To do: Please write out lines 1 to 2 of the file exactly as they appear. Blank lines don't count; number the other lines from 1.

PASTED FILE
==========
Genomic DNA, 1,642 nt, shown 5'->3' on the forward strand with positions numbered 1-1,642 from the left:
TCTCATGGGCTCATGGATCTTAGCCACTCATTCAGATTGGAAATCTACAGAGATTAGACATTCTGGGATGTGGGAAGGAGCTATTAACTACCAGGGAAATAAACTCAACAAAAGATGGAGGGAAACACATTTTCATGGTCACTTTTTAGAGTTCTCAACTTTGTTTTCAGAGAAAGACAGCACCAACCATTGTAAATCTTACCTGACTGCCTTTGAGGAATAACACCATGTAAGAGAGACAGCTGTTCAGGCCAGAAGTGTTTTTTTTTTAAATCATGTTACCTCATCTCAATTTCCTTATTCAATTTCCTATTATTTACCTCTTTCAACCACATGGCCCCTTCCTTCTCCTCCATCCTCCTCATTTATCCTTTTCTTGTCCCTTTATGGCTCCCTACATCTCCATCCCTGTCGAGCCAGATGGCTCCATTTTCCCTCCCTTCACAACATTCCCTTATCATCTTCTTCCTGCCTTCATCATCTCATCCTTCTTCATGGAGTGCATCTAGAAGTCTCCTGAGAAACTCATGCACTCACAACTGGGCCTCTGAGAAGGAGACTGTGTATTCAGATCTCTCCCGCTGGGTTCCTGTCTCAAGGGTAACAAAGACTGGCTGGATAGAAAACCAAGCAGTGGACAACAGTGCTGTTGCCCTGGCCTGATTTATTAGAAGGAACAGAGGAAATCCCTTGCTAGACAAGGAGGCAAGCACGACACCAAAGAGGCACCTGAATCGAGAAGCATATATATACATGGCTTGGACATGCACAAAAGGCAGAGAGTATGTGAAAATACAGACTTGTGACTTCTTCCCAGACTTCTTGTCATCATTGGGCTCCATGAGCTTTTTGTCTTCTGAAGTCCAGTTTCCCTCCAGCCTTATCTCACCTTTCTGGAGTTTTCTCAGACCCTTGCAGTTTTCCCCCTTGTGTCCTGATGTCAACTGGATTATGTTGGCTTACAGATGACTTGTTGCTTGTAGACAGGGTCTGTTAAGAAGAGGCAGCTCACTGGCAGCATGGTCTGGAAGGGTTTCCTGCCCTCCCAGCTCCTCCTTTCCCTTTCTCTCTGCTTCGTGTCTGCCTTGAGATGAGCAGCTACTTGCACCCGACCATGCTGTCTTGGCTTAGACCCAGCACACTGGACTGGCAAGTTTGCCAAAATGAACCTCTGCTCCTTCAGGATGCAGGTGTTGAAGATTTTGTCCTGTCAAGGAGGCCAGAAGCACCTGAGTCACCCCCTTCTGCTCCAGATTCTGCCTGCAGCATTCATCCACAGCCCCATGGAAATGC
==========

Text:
Genomic DNA, 1,642 nt, shown 5'->3' on the forward strand with positions numbered 1-1,642 from the left:
TCTCATGGGCTCATGGATCTTAGCCACTCATTCAGATTGGAAATCTACAGAGATTAGACATTCTGGGATGTGGGAAGGAGCTATTAACTACCAGGGAAATAAACTCAACAAAAGATGGAGGGAAACACATTTTCATGGTCACTTTTTAGAGTTCTCAACTTTGTTTTCAGAGAAAGACAGCACCAACCATTGTAAATCTTACCTGACTGCCTTTGAGGAATAACACCATGTAAGAGAGACAGCTGTTCAGGCCAGAAGTGTTTTTTTTTTAAATCATGTTACCTCATCTCAATTTCCTTATTCAATTTCCTATTATTTACCTCTTTCAACCACATGGCCCCTTCCTTCTCCTCCATCCTCCTCATTTATCCTTTTCTTGTCCCTTTATGGCTCCCTACATCTCCATCCCTGTCGAGCCAGATGGCTCCATTTTCCCTCCCTTCACAACATTCCCTTATCATCTTCTTCCTGCCTTCATCATCTCATCCTTCTTCATGGAGTGCATCTAGAAGTCTCCTGAGAAACTCATGCACTCACAACTGGGCCTCTGAGAAGGAGACTGTGTATTCAGATCTCTCCCGCTGGGTTCCTGTCTCAAGGGTAACAAAGACTGGCTGGATAGAAAACCAAGCAGTGGACAACAGTGCTGTTGCCCTGGCCTGATTTATTAGAAGGAACAGAGGAAATCCCTTGCTAGACAAGGAGGCAAGCACGACACCAAAGAGGCACCTGAATCGAGAAGCATATATATACATGGCTTGGACATGCACAAAAGGCAGAGAGTATGTGAAAATACAGACTTGTGACTTCTTCCCAGACTTCTTGTCATCATTGGGCTCCATGAGCTTTTTGTCTTCTGAAGTCCAGTTTCCCTCCAGCCTTATCTCACCTTTCTGGAGTTTTCTCAGACCCTTGCAGTTTTCCCCCTTGTGTCCTGATGTCAACTGGATTATGTTGGCTTACAGATGACTTGTTGCTTGTAGACAGGGTCTGTTAAGAAGAGGCAGCTCACTGGCAGCATGGTCTGGAAGGGTTTCCTGCCCTCCCAGCTCCTCCTTTCCCTTTCTCTCTGCTTCGTGTCTGCCTTGAGATGAGCAGCTACTTGCACCCGACCATGCTGTCTTGGCTTAGACCCAGCACACTGGACTGGCAAGTTTGCCAAAATGAACCTCTGCTCCTTCAGGATGCAGGTGTTGAAGATTTTGTCCTGTCAAGGAGGCCAGAAGCACCTGAGTCACCCCCTTCTGCTCCAGATTCTGCCTGCAGCATTCATCCACAGCCCCATGGAAATGC